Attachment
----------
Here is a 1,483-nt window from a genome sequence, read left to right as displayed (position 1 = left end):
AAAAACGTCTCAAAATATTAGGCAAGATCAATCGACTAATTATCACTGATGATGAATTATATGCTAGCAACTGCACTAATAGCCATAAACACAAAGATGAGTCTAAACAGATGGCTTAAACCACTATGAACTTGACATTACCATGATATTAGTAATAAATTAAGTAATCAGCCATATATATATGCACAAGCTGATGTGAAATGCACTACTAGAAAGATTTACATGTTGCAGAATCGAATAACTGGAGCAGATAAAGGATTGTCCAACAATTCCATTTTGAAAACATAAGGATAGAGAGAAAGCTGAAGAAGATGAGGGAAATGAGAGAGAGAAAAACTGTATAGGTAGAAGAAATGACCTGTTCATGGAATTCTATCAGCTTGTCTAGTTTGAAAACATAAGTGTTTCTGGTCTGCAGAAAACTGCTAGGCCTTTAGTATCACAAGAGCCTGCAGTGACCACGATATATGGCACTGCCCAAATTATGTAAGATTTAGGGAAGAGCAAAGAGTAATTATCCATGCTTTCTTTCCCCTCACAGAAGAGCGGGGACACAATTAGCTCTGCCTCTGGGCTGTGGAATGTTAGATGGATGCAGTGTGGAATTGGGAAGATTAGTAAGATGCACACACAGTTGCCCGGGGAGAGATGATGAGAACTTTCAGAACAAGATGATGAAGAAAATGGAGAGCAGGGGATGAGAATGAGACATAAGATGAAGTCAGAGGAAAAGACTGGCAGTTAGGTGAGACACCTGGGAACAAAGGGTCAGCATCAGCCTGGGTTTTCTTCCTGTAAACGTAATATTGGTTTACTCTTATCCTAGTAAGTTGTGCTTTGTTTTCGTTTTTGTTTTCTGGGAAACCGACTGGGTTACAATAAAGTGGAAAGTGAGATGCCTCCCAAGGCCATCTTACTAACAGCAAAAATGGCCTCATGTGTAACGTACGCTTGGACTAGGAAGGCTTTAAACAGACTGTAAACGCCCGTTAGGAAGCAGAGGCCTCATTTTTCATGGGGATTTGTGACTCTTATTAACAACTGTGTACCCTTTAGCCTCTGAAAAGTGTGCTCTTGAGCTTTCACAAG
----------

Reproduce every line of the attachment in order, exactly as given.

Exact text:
Here is a 1,483-nt window from a genome sequence, read left to right as displayed (position 1 = left end):
AAAAACGTCTCAAAATATTAGGCAAGATCAATCGACTAATTATCACTGATGATGAATTATATGCTAGCAACTGCACTAATAGCCATAAACACAAAGATGAGTCTAAACAGATGGCTTAAACCACTATGAACTTGACATTACCATGATATTAGTAATAAATTAAGTAATCAGCCATATATATATGCACAAGCTGATGTGAAATGCACTACTAGAAAGATTTACATGTTGCAGAATCGAATAACTGGAGCAGATAAAGGATTGTCCAACAATTCCATTTTGAAAACATAAGGATAGAGAGAAAGCTGAAGAAGATGAGGGAAATGAGAGAGAGAAAAACTGTATAGGTAGAAGAAATGACCTGTTCATGGAATTCTATCAGCTTGTCTAGTTTGAAAACATAAGTGTTTCTGGTCTGCAGAAAACTGCTAGGCCTTTAGTATCACAAGAGCCTGCAGTGACCACGATATATGGCACTGCCCAAATTATGTAAGATTTAGGGAAGAGCAAAGAGTAATTATCCATGCTTTCTTTCCCCTCACAGAAGAGCGGGGACACAATTAGCTCTGCCTCTGGGCTGTGGAATGTTAGATGGATGCAGTGTGGAATTGGGAAGATTAGTAAGATGCACACACAGTTGCCCGGGGAGAGATGATGAGAACTTTCAGAACAAGATGATGAAGAAAATGGAGAGCAGGGGATGAGAATGAGACATAAGATGAAGTCAGAGGAAAAGACTGGCAGTTAGGTGAGACACCTGGGAACAAAGGGTCAGCATCAGCCTGGGTTTTCTTCCTGTAAACGTAATATTGGTTTACTCTTATCCTAGTAAGTTGTGCTTTGTTTTCGTTTTTGTTTTCTGGGAAACCGACTGGGTTACAATAAAGTGGAAAGTGAGATGCCTCCCAAGGCCATCTTACTAACAGCAAAAATGGCCTCATGTGTAACGTACGCTTGGACTAGGAAGGCTTTAAACAGACTGTAAACGCCCGTTAGGAAGCAGAGGCCTCATTTTTCATGGGGATTTGTGACTCTTATTAACAACTGTGTACCCTTTAGCCTCTGAAAAGTGTGCTCTTGAGCTTTCACAAG